IOE Hosts China–Russia Summer School on EdTech
Earlier this July, IOE’s leading experts in education digitization, renowned guest speakers, and Chinese students with a keen focus on ICT in education convened online for the China–Russia Summer School on EdTech 2020. The event has heralded the first time for China and Russia to hold a joint academic forum of this kind since the COVID outbreak.
Marking one of the pivotal commitments on the cooperation agenda between the HSE Institute of Education (IOE) and Zhejiang University, the China–Russia Summer School on EdTech was held for the second straight year in 2020. The Summer School seeks to provide a comprehensive venue for accomplished professionals and their junior peers to share insights into how the latest ICT help advance learning and development for modern-day educational and social outcomes.
The School was originally slated to take place on IOE’s historic grounds in downtown Moscow, so participants were only too enthralled to get a vibrant and invigorating experience of learning firsthand from distinguished experts in EdTech while also setting off on a captivating journey across the dimensions of the cultural heritage of the Russian capital city.
Yet, policies to fight off the COVID pandemic shattered the plans for physical networking almost elsewhere around the world, and a decision was made by the School Committee to take the forum to the digital realm this year. So, in the end, Chinese students were learning about ICT via and thanks to ICT, which turned out to be a genuinely innovative, rewarding, and synergistic experience for everyone.
The School program opened with a welcome session on Zoom. Highly ranked officials who were special guests for this year’s forum, Advisor for Education at the Chinese Embassy in Russia, Mr. Shihai Cao and Director of the UNESCO Institute for Information Technologies in Education, Mr. Tao Zhan passed on their greetings and best wishes to the School participants. The experience of holding the Summer School 2020 in the digital mode marks an innovative approach, and it helps further push cultural and academic ties between Russia and China while also reinforcing the competitive stand of Russian and Chinese education on the global arena, Mr. Shihai Cao noted during his welcome address.
The School’s academic agenda mingled robust theoretical insights and engaging hands-on experiences during online group work, so the participants could leverage their skills across dimensions of educational ICT. Namely, the students learned about how a university-wide LMS was designed and deployed at HSE and how the innovative world-class HSE Master of Data Science program was implemented. Guest experts representing leading Russian IT powerhouses delivered a series of lectures on their EdTech products. The cultural program involved a virtual tour of downtown Moscow, lectures on Soviet and Russian education, online games, etc.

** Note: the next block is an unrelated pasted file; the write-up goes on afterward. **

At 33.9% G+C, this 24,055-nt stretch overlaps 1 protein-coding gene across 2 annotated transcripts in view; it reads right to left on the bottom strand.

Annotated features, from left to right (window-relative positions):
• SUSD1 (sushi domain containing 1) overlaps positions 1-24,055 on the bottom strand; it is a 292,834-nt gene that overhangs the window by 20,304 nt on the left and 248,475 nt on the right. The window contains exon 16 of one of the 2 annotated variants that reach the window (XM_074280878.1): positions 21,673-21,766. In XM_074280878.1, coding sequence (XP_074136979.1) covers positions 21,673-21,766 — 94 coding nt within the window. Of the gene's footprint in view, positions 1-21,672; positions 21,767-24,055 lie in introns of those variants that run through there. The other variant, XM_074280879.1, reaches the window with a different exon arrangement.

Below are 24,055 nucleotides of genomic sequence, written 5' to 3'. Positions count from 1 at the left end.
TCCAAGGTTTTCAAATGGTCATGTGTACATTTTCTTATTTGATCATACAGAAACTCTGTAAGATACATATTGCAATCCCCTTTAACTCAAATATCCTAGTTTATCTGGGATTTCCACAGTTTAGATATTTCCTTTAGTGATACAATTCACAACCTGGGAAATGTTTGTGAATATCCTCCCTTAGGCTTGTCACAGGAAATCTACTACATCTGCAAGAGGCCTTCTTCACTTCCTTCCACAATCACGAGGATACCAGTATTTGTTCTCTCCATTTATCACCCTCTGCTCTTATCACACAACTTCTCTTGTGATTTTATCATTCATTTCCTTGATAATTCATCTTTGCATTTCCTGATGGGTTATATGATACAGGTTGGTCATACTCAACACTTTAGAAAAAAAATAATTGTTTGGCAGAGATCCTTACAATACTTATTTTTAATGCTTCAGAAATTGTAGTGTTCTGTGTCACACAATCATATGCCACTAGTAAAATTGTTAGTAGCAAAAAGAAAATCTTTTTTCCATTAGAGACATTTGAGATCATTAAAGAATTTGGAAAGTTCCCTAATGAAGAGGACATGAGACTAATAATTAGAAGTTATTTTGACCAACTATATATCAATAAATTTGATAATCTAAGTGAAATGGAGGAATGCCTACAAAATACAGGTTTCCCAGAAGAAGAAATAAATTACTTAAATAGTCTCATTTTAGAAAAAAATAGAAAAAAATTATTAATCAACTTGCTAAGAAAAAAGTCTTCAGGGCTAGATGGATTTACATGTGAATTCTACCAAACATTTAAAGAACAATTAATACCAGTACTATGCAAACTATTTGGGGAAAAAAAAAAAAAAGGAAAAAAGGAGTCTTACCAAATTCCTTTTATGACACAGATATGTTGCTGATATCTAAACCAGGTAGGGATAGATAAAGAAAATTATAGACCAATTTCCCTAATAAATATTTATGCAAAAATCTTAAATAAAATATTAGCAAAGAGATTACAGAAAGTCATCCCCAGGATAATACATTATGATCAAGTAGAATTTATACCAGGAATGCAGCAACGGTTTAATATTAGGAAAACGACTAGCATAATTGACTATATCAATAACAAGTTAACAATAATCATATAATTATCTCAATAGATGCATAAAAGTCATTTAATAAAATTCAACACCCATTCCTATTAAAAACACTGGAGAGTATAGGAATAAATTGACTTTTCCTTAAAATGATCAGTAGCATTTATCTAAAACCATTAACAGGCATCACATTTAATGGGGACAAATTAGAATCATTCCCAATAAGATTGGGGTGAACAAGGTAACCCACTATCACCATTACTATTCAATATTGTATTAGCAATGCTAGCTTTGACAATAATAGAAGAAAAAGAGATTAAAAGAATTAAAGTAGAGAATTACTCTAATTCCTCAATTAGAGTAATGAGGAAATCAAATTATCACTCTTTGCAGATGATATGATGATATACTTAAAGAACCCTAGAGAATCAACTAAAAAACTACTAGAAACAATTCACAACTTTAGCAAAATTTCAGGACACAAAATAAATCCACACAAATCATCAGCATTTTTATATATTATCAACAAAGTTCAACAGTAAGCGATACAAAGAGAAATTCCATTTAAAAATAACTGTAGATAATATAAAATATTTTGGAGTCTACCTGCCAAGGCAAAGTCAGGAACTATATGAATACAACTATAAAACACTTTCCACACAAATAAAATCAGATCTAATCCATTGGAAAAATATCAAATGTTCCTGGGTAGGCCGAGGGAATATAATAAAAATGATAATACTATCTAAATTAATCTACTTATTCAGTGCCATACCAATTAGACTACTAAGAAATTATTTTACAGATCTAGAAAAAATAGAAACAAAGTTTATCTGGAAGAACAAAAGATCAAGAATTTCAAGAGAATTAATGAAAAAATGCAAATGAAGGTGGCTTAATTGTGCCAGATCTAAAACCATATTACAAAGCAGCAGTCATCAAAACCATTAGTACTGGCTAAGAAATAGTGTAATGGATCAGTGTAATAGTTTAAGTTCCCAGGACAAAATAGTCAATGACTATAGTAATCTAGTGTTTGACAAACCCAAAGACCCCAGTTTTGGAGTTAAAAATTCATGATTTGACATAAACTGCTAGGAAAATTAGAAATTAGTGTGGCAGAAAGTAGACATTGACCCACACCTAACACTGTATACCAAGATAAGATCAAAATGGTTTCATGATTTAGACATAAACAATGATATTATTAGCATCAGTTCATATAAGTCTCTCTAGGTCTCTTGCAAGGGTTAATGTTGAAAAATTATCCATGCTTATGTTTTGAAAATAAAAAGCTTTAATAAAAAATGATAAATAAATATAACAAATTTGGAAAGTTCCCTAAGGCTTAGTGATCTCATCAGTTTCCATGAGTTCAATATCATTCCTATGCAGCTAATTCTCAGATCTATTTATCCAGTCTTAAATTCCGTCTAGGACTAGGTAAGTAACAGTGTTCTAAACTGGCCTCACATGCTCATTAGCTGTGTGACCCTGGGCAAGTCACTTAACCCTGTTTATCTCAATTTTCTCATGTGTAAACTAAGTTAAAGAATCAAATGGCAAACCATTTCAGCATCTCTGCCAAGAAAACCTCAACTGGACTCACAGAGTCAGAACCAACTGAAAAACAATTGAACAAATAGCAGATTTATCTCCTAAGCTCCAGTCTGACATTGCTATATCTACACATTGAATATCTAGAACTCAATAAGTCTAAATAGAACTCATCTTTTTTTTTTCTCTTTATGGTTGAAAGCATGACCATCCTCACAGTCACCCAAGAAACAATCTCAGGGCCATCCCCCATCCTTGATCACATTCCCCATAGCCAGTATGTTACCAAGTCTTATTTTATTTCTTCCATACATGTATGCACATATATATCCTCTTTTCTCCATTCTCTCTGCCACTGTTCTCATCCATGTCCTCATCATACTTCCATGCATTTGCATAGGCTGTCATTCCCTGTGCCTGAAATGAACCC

The fact that the School was held remotely this year did not take anything away from the learning and networking experiences of the participants, so he himself could finally take a glimpse of how the life of Chinese students goes, Arsen Khabibullin, a sophomore in the HSE Department of Sociology says when sharing his impressions of the forum. “It turns out that we Russian students and our Chinese counterparts share very much in common in how we plan our day, choose majors and minors to attend, and what we do to stay motivated and engaged,” he comments.
“Over the course of the School, we took a sightseeing tour of Moscow, and I should honestly say that it was absolutely great, even though it was only held online. I’ve already been to Russia before, yet my keen ambition is to come again so I could see Lake Baikal. Engaging in a SWOT analysis of Russian and Chinese education under scenario of a complete transition to online learning has become an experience unlike any other, especially given that we had to work remotely on pretty challenging tasks when finalizing our project, visualizing the data, building a mind map and so on, but in the end we did it,” Dan Sun, a student at Zhejiang University says.
“At first, I thought that we were only going to watch e-lectures during the Summer School, but the actual agenda did not take long to prove me wrong. Hands-on sessions and team work with Russian students on joint projects have all made this School a very special experience for me,” Wuxian Zhang, a Master’s sophomore at Zhejiang University comments.
IOE and Zhejiang University have the holding of the Third EdTech Summer School on their joint blueprints for 2021, so hopefully the School faculty, guest experts, and students will be able to meet in person next year.
More coverage of the School in leading Chinese media
Learn more about IOE International Summer Schools